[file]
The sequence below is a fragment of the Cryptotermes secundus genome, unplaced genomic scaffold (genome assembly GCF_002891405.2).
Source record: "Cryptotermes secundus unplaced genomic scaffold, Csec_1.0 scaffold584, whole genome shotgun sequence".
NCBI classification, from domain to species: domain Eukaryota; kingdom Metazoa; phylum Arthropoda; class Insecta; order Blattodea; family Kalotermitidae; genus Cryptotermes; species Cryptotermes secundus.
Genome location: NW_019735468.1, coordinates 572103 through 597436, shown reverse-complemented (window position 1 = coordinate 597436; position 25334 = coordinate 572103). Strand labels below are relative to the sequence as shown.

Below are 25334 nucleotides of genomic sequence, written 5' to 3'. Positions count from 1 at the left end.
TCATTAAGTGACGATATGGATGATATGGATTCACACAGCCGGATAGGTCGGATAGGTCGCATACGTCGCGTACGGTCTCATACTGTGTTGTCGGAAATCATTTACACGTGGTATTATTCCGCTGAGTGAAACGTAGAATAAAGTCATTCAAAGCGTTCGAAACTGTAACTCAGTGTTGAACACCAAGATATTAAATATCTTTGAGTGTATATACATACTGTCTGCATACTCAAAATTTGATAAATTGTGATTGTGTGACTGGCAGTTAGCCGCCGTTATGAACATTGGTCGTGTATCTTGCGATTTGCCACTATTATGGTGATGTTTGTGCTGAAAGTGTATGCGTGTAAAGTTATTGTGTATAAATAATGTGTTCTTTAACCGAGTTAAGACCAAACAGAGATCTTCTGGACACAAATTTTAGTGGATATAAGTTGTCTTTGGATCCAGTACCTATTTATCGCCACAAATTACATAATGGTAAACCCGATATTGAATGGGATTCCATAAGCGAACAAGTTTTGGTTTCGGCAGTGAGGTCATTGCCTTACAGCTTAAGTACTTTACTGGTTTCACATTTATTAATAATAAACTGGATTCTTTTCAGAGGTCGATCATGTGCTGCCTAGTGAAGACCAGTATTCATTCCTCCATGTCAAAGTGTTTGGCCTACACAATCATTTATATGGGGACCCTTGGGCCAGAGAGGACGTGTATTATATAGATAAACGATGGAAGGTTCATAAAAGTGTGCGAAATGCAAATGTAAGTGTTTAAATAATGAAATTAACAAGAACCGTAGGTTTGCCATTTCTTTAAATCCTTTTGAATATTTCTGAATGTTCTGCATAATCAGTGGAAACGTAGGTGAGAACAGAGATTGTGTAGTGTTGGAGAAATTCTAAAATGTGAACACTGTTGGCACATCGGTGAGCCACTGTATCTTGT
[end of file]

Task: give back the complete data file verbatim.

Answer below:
The sequence below is a fragment of the Cryptotermes secundus genome, unplaced genomic scaffold (genome assembly GCF_002891405.2).
Source record: "Cryptotermes secundus unplaced genomic scaffold, Csec_1.0 scaffold584, whole genome shotgun sequence".
NCBI classification, from domain to species: domain Eukaryota; kingdom Metazoa; phylum Arthropoda; class Insecta; order Blattodea; family Kalotermitidae; genus Cryptotermes; species Cryptotermes secundus.
Genome location: NW_019735468.1, coordinates 572103 through 597436, shown reverse-complemented (window position 1 = coordinate 597436; position 25334 = coordinate 572103). Strand labels below are relative to the sequence as shown.

Below are 25334 nucleotides of genomic sequence, written 5' to 3'. Positions count from 1 at the left end.
TCATTAAGTGACGATATGGATGATATGGATTCACACAGCCGGATAGGTCGGATAGGTCGCATACGTCGCGTACGGTCTCATACTGTGTTGTCGGAAATCATTTACACGTGGTATTATTCCGCTGAGTGAAACGTAGAATAAAGTCATTCAAAGCGTTCGAAACTGTAACTCAGTGTTGAACACCAAGATATTAAATATCTTTGAGTGTATATACATACTGTCTGCATACTCAAAATTTGATAAATTGTGATTGTGTGACTGGCAGTTAGCCGCCGTTATGAACATTGGTCGTGTATCTTGCGATTTGCCACTATTATGGTGATGTTTGTGCTGAAAGTGTATGCGTGTAAAGTTATTGTGTATAAATAATGTGTTCTTTAACCGAGTTAAGACCAAACAGAGATCTTCTGGACACAAATTTTAGTGGATATAAGTTGTCTTTGGATCCAGTACCTATTTATCGCCACAAATTACATAATGGTAAACCCGATATTGAATGGGATTCCATAAGCGAACAAGTTTTGGTTTCGGCAGTGAGGTCATTGCCTTACAGCTTAAGTACTTTACTGGTTTCACATTTATTAATAATAAACTGGATTCTTTTCAGAGGTCGATCATGTGCTGCCTAGTGAAGACCAGTATTCATTCCTCCATGTCAAAGTGTTTGGCCTACACAATCATTTATATGGGGACCCTTGGGCCAGAGAGGACGTGTATTATATAGATAAACGATGGAAGGTTCATAAAAGTGTGCGAAATGCAAATGTAAGTGTTTAAATAATGAAATTAACAAGAACCGTAGGTTTGCCATTTCTTTAAATCCTTTTGAATATTTCTGAATGTTCTGCATAATCAGTGGAAACGTAGGTGAGAACAGAGATTGTGTAGTGTTGGAGAAATTCTAAAATGTGAACACTGTTGGCACATCGGTGAGCCACTGTATCTTGT